Poirier: Interesting! How about the parties stances on a spectrum, perhaps left and right?

    d'Artest: Generally speaking, Les Travaillistes are the largest party of the left, Les Gallons the party of the right, and Les Liberals in the centre. However the Green Party has been pushing on the left and chomping on the heels of the Travaillistes and the Front National led by Marine Le Pen is growing in popularity among the right-wing support of the Gallons. The most socially liberal party are Les Verts, followed by the Liberals. Les Travaillistes have an interesting coalition of traditional labourers and suburban social democrats, so their party tends to trend socially centrist most often, epitomised by Baschet's lack of social progressive policy as she comes from the traditional labourer section of the party. The Christian Democrats range from moderate to solid social conservative and the Front are perhaps the most hardline conservatives, calling for bans of migration and the immediate withdrawal from European institutions that promote progressive values.

    Poirier: And their leaders?

    d'Artest: Leading the Les Travaillistes is current Prime Minister Elisabeth Baschet, Les Gallons are led by Francois Fillon, Les Verts are led by Dominique Voynet, the Liberals by Macron and the Nationalistes by Le Pen. There's a lot more flux at the local level where smaller parties have greater access to the possibility of seats, as to get representation in the Parliament with our MMP system, a party needs to have either 5% support nationally or won 5 of the first past the post seats.

    Poirier: Yes, I see now. So this is an election of personalities it seems! These party leaders have the ability to cash in on popularity in terms of the 101 party list seats, which in reality is 100 + the Speaker of the lower house. Interesting. So how have the personalities influenced this election?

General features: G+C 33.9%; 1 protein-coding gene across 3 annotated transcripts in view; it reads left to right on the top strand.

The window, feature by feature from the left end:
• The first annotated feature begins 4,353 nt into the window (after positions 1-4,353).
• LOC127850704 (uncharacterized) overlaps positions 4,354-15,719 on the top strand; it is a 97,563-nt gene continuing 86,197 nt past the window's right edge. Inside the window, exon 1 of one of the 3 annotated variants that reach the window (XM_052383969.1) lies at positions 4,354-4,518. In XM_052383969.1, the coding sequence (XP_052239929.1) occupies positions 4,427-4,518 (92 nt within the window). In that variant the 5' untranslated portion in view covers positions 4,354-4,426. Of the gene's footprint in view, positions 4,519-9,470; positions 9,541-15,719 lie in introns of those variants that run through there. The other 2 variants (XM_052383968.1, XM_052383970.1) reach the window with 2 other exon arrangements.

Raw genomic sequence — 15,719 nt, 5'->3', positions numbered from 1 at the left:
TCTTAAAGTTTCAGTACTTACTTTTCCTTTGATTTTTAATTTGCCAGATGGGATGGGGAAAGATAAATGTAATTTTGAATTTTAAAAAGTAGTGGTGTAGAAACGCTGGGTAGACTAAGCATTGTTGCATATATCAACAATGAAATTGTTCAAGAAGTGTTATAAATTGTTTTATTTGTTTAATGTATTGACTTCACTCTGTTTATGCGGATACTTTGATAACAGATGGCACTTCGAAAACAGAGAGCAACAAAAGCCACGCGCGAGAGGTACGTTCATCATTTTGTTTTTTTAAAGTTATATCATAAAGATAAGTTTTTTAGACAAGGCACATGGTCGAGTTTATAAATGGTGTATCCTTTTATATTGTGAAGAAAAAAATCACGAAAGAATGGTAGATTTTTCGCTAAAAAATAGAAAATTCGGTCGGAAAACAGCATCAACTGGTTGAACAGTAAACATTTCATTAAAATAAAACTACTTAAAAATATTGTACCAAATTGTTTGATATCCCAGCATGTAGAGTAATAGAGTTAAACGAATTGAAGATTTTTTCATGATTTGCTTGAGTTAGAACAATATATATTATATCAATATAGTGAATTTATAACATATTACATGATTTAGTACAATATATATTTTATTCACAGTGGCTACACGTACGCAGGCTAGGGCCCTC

Picard: This is a rare election cycle where everyone is very passionate and can communicate fairly well. Fillon has been trying to hammer away at Baschet as corrupt, but as much mud as he's trying to fling, it doesn't stick. Le Pen has a message that perhaps the voters have no real option between the two major parties, as both are leaning towards free trade economics. Voynet has said the Government has not done enough to combat the impending climate emergency and while she welcomed Inquista's deal that has forced Gallorum to work on its environmental standards, the Kingdom must do more. Macron has simply said that if the people want to be pro-European and unapologetically open for business economically, socially and politically that his party will do the best job. All five are pretty effective communicators and their bases are getting fired up, which could prove problematic for Baschet. She is popular and the Government is fairly popular but trends on social media are showing that people are viewing her as an opportunist and no different from other politicians in a time when the people are changing their preference from a political operator to someone who comes from outside the Bloc du Parlement, the complex that houses the Parliament and government buildings in Aurelis.

    Poirier: Okay, that will conclude the first half of our programme. Tune in for the second half where we interview Yves Cochet and get more in depth with the election at hand.